But the flu vaccine’s shortfalls are a result of a complicated mix of factors: Flu vaccine formulation is a game of probabilities, reliant on educated guesses made six to 12 months in advance of the season about which direction the virus will drift. Flu vaccine manufacturing is built on the productivity of millions of chickens laying the eggs it is grown in, and the uncertainty of how well any season’s virus will grow in them.
Any time any of those go badly—the virus doesn’t grow and vaccine supplies are short, or the prediction went awry and protection is low—the vaccine takes a reputational hit. Selling the public on an imperfect product, one that reduces risk but may not eliminate it, is a difficult task.
People think about flu vaccines differently: less like a medical and legal necessity, and more like a seasonal product, the health care equivalent of a pumpkin spice latte.
One solution might be flipping the public message from the shot’s perceived failures to its documented successes. Multiple studies show that people who get the flu vaccine are less likely to become seriously ill; with the flu shot onboard, the risk of being hospitalized goes down by 37 percent. People who have been vaccinated but are hospitalized with flu are 82 percent less likely to be admitted to intensive care. If they’ve been vaccinated and still are ill enough to need an ICU, their stay is likely to be several days shorter. The effects are especially strong for pregnant women, who are 40 percent less likely to be hospitalized for flu symptoms, and for children, who are two-thirds less likely to die from flu when they’re vaccinated.
These statistics are powerful, but they make up a more complicated message than a simple guarantee of protection. And they illustrate a difficulty inherent in almost all crisis communication: it’s easier to scare people with an account of a terrifying disease than it is to entice them with a calm portrayal of nothing gone wrong. That more nuanced storytelling is something public health might be moving toward.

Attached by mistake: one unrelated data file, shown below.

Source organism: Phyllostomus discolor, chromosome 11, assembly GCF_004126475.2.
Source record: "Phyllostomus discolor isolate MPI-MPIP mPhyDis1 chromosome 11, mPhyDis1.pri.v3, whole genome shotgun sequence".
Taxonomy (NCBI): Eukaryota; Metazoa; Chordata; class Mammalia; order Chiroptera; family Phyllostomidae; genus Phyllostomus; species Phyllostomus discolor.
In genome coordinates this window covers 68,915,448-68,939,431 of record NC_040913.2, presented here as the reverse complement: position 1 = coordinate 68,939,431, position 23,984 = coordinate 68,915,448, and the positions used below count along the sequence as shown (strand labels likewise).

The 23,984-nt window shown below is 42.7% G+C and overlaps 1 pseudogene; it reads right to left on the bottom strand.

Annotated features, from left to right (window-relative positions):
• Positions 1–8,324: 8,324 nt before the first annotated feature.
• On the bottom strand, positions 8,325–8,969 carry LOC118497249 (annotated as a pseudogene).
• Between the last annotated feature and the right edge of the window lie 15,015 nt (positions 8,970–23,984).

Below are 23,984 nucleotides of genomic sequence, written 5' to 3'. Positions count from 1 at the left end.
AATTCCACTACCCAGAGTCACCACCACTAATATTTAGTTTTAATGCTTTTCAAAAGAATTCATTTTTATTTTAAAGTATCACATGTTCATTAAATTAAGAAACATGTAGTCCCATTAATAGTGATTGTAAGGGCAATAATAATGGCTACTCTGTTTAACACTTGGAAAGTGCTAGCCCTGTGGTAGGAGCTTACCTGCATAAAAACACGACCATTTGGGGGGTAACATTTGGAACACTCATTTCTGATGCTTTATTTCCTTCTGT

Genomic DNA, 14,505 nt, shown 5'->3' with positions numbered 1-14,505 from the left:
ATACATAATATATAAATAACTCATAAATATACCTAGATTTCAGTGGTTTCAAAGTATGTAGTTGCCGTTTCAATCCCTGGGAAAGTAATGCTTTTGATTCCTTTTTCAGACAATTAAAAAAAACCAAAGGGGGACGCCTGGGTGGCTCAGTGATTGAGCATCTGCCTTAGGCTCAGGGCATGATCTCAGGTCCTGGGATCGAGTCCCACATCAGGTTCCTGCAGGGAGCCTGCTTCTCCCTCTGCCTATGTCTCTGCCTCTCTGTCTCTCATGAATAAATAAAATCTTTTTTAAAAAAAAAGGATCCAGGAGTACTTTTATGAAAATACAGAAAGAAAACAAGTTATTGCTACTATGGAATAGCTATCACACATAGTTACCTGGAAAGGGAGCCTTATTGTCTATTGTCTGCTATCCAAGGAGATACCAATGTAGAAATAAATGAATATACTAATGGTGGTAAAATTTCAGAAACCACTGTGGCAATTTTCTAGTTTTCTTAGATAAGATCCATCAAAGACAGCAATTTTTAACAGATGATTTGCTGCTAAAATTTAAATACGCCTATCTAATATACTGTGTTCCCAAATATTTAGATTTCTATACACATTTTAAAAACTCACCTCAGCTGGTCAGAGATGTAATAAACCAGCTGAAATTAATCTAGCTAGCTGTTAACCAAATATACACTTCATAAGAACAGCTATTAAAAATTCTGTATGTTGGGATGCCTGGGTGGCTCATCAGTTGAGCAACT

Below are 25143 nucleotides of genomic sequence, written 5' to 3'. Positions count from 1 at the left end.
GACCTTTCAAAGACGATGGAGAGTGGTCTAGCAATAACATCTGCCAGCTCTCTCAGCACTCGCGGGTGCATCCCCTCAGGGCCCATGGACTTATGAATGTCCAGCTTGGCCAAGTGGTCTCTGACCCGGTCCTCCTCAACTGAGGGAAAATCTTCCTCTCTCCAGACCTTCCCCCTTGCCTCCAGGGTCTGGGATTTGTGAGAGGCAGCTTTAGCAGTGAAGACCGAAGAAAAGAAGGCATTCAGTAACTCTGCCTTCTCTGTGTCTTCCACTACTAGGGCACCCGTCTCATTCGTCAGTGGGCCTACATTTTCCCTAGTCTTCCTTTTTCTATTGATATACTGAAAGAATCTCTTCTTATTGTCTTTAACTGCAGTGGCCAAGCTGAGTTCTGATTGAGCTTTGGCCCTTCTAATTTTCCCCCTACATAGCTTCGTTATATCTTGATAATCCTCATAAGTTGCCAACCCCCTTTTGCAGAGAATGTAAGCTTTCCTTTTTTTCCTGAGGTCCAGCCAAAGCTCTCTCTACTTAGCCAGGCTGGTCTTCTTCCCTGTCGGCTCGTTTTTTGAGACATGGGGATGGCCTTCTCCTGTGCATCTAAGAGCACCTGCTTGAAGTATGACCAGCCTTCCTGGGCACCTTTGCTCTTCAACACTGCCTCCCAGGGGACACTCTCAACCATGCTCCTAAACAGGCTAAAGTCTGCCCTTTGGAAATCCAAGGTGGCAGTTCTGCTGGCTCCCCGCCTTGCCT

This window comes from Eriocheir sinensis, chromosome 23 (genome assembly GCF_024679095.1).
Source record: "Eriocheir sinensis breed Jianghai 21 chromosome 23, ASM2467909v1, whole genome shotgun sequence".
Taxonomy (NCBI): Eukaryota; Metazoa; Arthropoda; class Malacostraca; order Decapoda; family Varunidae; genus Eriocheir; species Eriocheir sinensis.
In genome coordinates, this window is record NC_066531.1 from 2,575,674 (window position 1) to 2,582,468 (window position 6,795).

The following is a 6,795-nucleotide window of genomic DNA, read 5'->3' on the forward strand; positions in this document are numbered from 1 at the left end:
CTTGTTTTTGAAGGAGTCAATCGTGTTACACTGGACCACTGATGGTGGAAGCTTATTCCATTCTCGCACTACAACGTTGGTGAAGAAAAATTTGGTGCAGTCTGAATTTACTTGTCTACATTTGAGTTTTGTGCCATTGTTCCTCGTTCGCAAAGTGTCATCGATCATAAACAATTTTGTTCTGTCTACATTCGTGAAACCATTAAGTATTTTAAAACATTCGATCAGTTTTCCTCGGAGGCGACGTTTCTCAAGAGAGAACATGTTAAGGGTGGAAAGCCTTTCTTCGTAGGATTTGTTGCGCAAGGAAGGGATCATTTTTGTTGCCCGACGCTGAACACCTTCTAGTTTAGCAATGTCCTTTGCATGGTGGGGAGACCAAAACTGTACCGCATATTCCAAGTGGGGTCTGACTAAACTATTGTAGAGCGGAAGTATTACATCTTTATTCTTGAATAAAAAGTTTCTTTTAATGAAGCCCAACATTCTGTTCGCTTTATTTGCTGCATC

“We try to avoid getting into percentages and effectiveness, and really try to tap into the emotional feeling of what people want for themselves, or their family members or loved ones,”says Nicole Alexander-Scott, a physician who is director of the Rhode Island Department of Health and president of the Association of State and Territorial Health Officers. “We bring it back to personal stories about patients, so it’s real and not abstract.”
The anti-vaccination movement long ago seized on the power of narrative, publishing emotionally laden accounts of children who regressed after receiving vaccines.
To hear a public health official consider the power of storytelling is a big step. As a field it is suspicious of anecdotes, mistrustful of their data-free power to persuade. It’s not unusual, as a journalist, to hear public health scientists of a certain age dismiss a news story of a patient’s experience as an “n of 1”—meaning a numerator of 1 over a denominator of some presumed large number, or, translated from jargon, as an anecdote that isn’t statistically representative. But journalism long ago got that dramatic anecdotes have the power to make people pay attention—stories last season pointed out that flu can cause amputations and sepsis and multi-organ failure. The anti-vaccination movement long ago seized on that power, publishing emotionally laden accounts of children who regressed developmentally after receiving vaccines.
It would be satisfyingly symmetrical to see public health claim that power back. Deploying storytelling against the underestimated danger of flu might feel untrustworthy to scientists, less precise than the numbers and percentages that confer believability. But after last flu season, it seems clear that statistics aren’t a motivator for most people. It’s possible that stories are.